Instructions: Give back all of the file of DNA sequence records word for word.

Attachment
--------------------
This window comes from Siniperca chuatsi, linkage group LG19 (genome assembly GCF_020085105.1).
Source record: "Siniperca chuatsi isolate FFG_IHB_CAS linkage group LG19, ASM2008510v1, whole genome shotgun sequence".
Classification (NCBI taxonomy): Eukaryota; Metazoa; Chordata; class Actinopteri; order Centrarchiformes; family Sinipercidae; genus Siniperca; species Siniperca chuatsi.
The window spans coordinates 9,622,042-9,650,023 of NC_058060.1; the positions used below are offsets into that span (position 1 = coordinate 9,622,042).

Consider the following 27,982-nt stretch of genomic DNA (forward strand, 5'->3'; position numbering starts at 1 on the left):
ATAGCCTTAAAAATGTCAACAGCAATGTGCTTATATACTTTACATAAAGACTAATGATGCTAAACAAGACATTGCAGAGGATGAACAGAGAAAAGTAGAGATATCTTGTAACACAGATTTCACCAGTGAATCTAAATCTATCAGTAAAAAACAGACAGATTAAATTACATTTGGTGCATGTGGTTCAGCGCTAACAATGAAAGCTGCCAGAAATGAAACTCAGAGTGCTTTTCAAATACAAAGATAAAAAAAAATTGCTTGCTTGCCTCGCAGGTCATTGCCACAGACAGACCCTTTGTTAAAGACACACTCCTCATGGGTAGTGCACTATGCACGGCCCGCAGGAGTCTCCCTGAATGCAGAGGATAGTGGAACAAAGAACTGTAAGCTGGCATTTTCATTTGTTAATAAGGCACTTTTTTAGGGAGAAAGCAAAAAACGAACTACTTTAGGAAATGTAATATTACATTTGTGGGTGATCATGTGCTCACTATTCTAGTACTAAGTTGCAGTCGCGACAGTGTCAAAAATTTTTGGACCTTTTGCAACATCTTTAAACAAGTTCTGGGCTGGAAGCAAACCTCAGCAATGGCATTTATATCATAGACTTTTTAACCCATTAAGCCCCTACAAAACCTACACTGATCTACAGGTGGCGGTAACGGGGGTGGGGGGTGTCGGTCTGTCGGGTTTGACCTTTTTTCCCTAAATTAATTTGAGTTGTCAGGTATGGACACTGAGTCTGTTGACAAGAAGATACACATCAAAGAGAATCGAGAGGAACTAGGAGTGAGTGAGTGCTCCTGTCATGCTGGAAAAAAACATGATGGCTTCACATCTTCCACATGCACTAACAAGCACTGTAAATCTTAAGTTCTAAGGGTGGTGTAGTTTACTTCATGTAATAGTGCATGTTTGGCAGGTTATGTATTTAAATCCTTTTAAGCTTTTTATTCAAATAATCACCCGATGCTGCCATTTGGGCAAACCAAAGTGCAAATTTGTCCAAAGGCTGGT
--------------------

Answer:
This window comes from Siniperca chuatsi, linkage group LG19 (genome assembly GCF_020085105.1).
Source record: "Siniperca chuatsi isolate FFG_IHB_CAS linkage group LG19, ASM2008510v1, whole genome shotgun sequence".
Classification (NCBI taxonomy): Eukaryota; Metazoa; Chordata; class Actinopteri; order Centrarchiformes; family Sinipercidae; genus Siniperca; species Siniperca chuatsi.
The window spans coordinates 9,622,042-9,650,023 of NC_058060.1; the positions used below are offsets into that span (position 1 = coordinate 9,622,042).

Consider the following 27,982-nt stretch of genomic DNA (forward strand, 5'->3'; position numbering starts at 1 on the left):
ATAGCCTTAAAAATGTCAACAGCAATGTGCTTATATACTTTACATAAAGACTAATGATGCTAAACAAGACATTGCAGAGGATGAACAGAGAAAAGTAGAGATATCTTGTAACACAGATTTCACCAGTGAATCTAAATCTATCAGTAAAAAACAGACAGATTAAATTACATTTGGTGCATGTGGTTCAGCGCTAACAATGAAAGCTGCCAGAAATGAAACTCAGAGTGCTTTTCAAATACAAAGATAAAAAAAAATTGCTTGCTTGCCTCGCAGGTCATTGCCACAGACAGACCCTTTGTTAAAGACACACTCCTCATGGGTAGTGCACTATGCACGGCCCGCAGGAGTCTCCCTGAATGCAGAGGATAGTGGAACAAAGAACTGTAAGCTGGCATTTTCATTTGTTAATAAGGCACTTTTTTAGGGAGAAAGCAAAAAACGAACTACTTTAGGAAATGTAATATTACATTTGTGGGTGATCATGTGCTCACTATTCTAGTACTAAGTTGCAGTCGCGACAGTGTCAAAAATTTTTGGACCTTTTGCAACATCTTTAAACAAGTTCTGGGCTGGAAGCAAACCTCAGCAATGGCATTTATATCATAGACTTTTTAACCCATTAAGCCCCTACAAAACCTACACTGATCTACAGGTGGCGGTAACGGGGGTGGGGGGTGTCGGTCTGTCGGGTTTGACCTTTTTTCCCTAAATTAATTTGAGTTGTCAGGTATGGACACTGAGTCTGTTGACAAGAAGATACACATCAAAGAGAATCGAGAGGAACTAGGAGTGAGTGAGTGCTCCTGTCATGCTGGAAAAAAACATGATGGCTTCACATCTTCCACATGCACTAACAAGCACTGTAAATCTTAAGTTCTAAGGGTGGTGTAGTTTACTTCATGTAATAGTGCATGTTTGGCAGGTTATGTATTTAAATCCTTTTAAGCTTTTTATTCAAATAATCACCCGATGCTGCCATTTGGGCAAACCAAAGTGCAAATTTGTCCAAAGGCTGGT